I never thought I was the fan-fiction-writing type, but this one just kind of came out. Hope you enjoy it!
A silent figure glided through the wreckage of what once had been Himmel Street. No one could see Him, but that didn’t matter much. No one was around to see anything. Years after the bombing of Himmel Street, Death was still busy cleaning up after the war. He still, somehow, always found time to go back and walk through Himmel Street, remembering all the houses and their occupants, just as He was doing now.
He first passed where the Fiedler’s house had once been. 45 Himmel Street. He saw terrified adults and anxious children. But mostly, he saw a girl, reading. He saw a boy, prodding her to continue. He saw two parents, one visibly proud, the other hiding her pride behind a rough exterior.
He walked a few yards, and almost kept walking when He reached the spot where 35 Himmel Street once was. He made Himself stop and look up. He saw a father, working all day at a tailor shop that paid nothing, just to keep his mind off the pain. He saw a mother, staying up at night while her husband was away mending uniforms in an army hospital, wondering if she would ever see him again and, with her last thought, missing him. He saw children, who hadn’t even begun to live, lying lifeless in what once had been a bedroom. And lastly, though He tried to keep the thought away, He saw a lemon-haired boy, with big, safe blue eyes, painted black and running on a track, shouting “Jesse Owens!” He saw him lying awake at night, thinking of and longing for just one kiss from the girl next door. He saw him as he got what he wanted, too late.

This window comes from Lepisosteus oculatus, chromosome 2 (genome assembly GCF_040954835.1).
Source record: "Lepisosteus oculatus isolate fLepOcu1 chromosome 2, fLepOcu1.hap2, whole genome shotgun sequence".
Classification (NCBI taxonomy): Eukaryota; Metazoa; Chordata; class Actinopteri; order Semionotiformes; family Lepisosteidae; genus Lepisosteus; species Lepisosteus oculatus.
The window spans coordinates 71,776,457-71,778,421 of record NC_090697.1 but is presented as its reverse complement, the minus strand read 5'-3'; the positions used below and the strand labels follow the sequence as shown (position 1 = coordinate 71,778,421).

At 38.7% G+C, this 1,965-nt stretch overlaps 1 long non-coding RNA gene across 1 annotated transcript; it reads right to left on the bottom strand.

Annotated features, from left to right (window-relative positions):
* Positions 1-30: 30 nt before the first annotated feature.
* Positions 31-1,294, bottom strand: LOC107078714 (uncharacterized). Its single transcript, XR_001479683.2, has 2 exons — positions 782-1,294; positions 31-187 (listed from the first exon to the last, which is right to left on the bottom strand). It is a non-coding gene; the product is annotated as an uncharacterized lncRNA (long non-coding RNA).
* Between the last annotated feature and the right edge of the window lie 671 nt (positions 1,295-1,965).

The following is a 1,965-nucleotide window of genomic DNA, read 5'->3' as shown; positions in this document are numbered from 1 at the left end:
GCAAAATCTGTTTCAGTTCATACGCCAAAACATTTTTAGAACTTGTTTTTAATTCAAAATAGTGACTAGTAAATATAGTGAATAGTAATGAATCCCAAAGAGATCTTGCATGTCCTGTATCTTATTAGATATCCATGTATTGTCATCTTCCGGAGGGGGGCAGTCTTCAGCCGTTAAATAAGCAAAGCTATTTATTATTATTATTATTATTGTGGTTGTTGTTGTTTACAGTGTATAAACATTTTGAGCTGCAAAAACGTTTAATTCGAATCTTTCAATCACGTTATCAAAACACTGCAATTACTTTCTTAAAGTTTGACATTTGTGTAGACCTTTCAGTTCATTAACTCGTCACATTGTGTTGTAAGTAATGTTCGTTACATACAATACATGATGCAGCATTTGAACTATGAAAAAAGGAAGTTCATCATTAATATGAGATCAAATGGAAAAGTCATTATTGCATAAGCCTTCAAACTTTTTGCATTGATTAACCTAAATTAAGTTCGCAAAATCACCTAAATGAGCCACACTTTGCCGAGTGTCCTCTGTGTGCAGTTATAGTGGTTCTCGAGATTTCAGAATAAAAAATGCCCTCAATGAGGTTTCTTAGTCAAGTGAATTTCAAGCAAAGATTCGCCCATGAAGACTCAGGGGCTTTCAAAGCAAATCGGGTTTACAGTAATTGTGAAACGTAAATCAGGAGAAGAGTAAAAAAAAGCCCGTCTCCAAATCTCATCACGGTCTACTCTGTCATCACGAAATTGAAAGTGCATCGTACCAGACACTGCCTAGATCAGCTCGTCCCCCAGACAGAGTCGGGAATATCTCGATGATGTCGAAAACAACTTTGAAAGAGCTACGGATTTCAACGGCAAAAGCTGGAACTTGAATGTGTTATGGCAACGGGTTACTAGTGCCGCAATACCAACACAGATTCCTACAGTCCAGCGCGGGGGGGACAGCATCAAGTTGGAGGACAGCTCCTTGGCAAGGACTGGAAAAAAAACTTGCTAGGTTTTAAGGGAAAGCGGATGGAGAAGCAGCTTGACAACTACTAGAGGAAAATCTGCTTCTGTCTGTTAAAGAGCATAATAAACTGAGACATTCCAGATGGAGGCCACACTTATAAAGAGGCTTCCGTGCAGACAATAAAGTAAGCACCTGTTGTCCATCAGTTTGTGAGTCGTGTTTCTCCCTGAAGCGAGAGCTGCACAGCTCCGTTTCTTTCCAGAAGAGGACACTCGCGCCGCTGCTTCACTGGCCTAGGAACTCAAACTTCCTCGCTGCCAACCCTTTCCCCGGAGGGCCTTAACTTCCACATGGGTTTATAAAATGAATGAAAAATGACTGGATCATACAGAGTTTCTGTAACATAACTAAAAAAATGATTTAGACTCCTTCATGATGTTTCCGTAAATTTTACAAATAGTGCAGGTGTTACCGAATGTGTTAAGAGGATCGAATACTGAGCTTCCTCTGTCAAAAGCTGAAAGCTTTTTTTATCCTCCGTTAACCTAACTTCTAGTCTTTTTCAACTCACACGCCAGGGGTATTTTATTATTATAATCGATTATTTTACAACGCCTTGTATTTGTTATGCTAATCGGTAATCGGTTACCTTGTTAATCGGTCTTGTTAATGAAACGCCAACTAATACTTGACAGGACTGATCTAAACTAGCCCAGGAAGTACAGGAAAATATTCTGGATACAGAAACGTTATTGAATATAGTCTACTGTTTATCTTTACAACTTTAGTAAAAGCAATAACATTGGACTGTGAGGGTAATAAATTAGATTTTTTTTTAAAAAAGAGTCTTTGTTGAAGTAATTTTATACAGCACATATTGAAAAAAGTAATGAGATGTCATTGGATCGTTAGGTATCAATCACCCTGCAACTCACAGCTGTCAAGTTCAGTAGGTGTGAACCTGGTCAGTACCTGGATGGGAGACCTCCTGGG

Death closed His eyes. So many memories swirled around in His mind. Finally, He reopened them and looked on to His ultimate destination, the former home of the book thief who He had seen three times before. As He looked on, He saw a mama, scrubbing her daughter in the bath while grumbling about how little work she had. He saw a papa, with eyes made of kindness and silver, playing his accordion, bringing the house down. He saw a Jewish fist fighter, gazing out the window at the dots of fire in the sky that burned his eyes. Finally, he saw a girl, reading in a bedroom to a sick man. She read and she read, hoping that her words would keep him alive. They did. He saw her writing on the walls of the basement with her papa, and being called a saumensch by her mama. At last, He saw her as a grown woman, far away, regretting that she had not kissed the boy she loved so incredibly hard before it was too late.
Turning on His heels, Death began making His way back through the aftermath on Himmel Street. He had places to go and a job to do. But, before He left the scene completely, He paused for a moment and reminded Himself of the only truth He had ever known.
“I am haunted by humans.”